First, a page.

BY Frieze News Desk in News | 18 OCT 19

From Kara Walker to Louise Bourgeois, New York Subway Redrawn for ‘City of Women’

In further news: calls for removal of MoMA trustee; three arrested over gold toilet heist; researchers demand German museums open up colonial inventories

BY Frieze News Desk in News | 18 OCT 19

Rebecca Solnit and Joshua Jelly-Schapiro, ‘City of Women 2.0’, 2019. Courtesy: the artists

The writers Rebecca Solnit and Joshua Jelly-Schapiro have redesigned a New York City subway map to reflect a ‘city of women’. The map, named ‘City of Women 2.0’, is an updated version of Solnit and Jelly-Schapiro’s previous map printed in Nonstop Metropolis: A New York City Atlas (2016). Subway stations on the map have been renamed in honour of famous women throughout history, including prominent figures in the art world. Kara Walker is a new addition to the map and is honoured in a stop in Williamsburg, Brooklyn. Other new additions include the politician Alexandria Ocasio-Cortez, Cardi B and the poet Jacqueline Woodson. Elsewhere on the map, Georgia O’Keefe, Grace Jones and Louise Bourgeois are memorialized by stations in midtown Manhattan, while a station in the Upper East side is named after Peggy Guggenheim. In the West Village, stations are named after key art world figures Elaine de Kooning, Lee Krasner, and Joan Mitchell. Speaking to Gothamist, Jelly-Schapiro said: ‘Names offer really powerful signals about what we value as a society, about the histories that we avow, about the histories that we want to push under the rug and I think it’s an incredibly powerful and overdue conversation we’re having now about who are the people that we celebrate in public space and how does that shape how we experience those places.’

Multiple grassroots organizations have called for the removal of a MoMA trustee from the New York museum’s board, due to his financial links to the Puerto Rican debt crisis. Steven Tananbaum is the founding partner and chief investment officer of GoldenTree Asset Management, a hedge fund that owns more than US$2.5 billion of Puerto Rico’s debt, The Art Newspaper has reported. Tananbaum is accused of profiting from the country’s financial difficulties. Gina De Jesus, who organizes for New York Communities for Changes said: ‘The demand is to take action and remove Tananbaum. As long as he is on [MoMA’s] board, we will be at their door.’ MoMA is due to reopen to the public on Monday 21 October following a US$450 million refurbishment project, but this is the second instance in the same number of weeks of critics taking issue with one of the museum’s trustees. Last week, an open letter was published calling on Laurence Fink, CEO of Blackrock and MoMA’s trustee, to divest from private prisons.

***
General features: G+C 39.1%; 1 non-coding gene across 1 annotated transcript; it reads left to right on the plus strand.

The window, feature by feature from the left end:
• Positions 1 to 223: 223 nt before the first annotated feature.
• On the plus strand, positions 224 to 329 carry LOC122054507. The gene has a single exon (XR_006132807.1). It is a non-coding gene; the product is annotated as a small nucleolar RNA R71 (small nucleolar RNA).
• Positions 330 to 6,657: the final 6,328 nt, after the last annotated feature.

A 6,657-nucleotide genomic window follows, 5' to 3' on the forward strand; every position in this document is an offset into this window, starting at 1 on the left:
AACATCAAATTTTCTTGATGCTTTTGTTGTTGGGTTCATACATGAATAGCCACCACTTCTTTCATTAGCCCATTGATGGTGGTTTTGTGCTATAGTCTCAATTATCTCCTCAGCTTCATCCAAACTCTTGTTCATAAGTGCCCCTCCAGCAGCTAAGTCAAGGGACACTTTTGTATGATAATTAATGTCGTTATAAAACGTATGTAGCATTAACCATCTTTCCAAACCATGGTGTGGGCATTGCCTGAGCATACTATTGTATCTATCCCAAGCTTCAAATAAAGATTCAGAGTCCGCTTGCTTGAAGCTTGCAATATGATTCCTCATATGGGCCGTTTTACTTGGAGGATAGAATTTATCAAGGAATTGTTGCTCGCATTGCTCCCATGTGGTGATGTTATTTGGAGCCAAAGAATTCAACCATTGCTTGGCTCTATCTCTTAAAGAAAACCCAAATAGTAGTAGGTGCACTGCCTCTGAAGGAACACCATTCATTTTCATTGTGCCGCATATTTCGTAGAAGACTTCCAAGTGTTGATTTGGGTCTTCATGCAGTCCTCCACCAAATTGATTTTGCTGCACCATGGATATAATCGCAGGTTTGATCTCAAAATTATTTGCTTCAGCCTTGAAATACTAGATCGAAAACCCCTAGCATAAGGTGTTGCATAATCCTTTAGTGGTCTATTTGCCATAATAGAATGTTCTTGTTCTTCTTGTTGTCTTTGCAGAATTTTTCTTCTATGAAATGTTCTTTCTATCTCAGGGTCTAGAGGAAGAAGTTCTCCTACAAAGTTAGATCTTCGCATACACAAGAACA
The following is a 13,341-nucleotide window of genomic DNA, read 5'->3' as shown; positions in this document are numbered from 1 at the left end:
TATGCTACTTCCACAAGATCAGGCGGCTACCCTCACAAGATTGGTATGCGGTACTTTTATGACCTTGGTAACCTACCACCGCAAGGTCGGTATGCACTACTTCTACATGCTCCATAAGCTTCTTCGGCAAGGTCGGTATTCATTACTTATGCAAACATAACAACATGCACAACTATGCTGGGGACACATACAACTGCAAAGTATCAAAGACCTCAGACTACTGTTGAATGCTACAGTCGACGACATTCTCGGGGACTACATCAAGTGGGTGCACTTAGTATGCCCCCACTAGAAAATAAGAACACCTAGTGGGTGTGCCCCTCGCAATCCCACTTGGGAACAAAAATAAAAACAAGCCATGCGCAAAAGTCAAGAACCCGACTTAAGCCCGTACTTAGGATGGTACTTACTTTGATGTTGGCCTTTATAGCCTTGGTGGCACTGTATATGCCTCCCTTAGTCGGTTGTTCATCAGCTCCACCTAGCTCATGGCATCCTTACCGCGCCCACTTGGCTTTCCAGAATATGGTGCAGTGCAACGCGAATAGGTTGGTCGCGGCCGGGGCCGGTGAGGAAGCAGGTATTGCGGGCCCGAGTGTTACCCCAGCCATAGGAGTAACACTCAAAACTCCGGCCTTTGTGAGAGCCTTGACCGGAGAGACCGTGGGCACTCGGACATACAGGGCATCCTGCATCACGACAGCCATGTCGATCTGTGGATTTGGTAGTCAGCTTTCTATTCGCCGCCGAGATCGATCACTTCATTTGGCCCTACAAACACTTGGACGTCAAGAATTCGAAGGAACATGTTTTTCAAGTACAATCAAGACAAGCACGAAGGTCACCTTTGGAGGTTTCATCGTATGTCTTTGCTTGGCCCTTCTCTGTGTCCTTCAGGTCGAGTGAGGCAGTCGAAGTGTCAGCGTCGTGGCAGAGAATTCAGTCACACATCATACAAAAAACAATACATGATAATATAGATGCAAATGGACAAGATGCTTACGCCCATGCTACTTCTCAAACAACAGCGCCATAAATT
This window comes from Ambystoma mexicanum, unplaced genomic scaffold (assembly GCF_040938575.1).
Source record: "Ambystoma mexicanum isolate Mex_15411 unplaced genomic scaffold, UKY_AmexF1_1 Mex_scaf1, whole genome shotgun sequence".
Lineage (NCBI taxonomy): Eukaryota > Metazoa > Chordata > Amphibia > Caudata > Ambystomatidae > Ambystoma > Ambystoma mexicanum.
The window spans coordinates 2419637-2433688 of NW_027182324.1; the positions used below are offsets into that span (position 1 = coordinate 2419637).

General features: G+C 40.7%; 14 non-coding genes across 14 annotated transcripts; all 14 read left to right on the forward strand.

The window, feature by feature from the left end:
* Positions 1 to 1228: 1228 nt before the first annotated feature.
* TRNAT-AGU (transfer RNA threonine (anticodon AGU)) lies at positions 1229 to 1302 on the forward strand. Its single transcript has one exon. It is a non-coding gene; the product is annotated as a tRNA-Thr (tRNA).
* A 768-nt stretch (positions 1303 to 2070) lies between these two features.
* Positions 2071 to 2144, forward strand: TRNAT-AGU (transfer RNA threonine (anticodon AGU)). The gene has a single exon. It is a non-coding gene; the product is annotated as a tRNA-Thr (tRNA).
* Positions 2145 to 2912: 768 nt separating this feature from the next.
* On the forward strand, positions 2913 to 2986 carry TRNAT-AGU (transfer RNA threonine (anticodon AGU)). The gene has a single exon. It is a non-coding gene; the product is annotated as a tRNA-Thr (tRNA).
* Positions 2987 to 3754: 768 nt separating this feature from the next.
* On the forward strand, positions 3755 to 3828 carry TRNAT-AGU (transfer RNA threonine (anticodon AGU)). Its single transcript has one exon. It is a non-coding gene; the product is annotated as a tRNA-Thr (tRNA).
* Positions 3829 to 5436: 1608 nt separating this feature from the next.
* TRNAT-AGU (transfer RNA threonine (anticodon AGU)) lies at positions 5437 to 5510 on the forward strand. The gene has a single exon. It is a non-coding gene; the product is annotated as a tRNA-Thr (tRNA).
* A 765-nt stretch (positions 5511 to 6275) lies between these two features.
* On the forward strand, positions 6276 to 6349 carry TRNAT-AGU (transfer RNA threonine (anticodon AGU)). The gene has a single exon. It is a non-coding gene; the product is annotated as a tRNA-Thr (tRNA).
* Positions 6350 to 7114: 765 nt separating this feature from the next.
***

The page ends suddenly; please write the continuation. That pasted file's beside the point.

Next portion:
An open letter authored by more that 100 prominent art world figures has called for German museums to allow research of their inventories, particularly concerning colonial-era objects. The letter, which was published in German newspaper Die Zeit on 17 October, has been signed by artists, museum professionals and academics, including Felwine Sarr and Bénédicte Savoy, who authored a significant report on restitution last year. On 16 October, the German government announced plans to create a centralized authority to deal with information requests from the countries of origin of colonial-era objects that are currently held in German museums, Artnet News reported. The rollout of the plan is expected to begin in the first three months of 2020. Germany’s culture minister Monika Grütters said: ‘Creating transparency is a cornerstone and an important field of action. It will be a central task of the contact point that was founded today.’ However, the authors of the letter are concerned with this approach: ‘Precisely which African art is preserved in public museums in Germany today? From which regions? Which type of objects? We want and need to know this if we want to work together on the colonial past,’ the letter reads.

Three people have been arrested over the theft of a solid gold toilet by Italian artist Maurizio Cattelan. The three suspects, two men and one woman, have been arrested on suspicion of conspiring to commit a burglary and remain in custody, the BBC reported. The toilet, which has been valued at GB£4.8 million, was stolen from Blenheim Palace on 14 September and is still missing. Two men had previously been arrested on suspicion of burglary, but have since been released. A reward of GB£100,000 has been offered for the safe return of the golden toilet.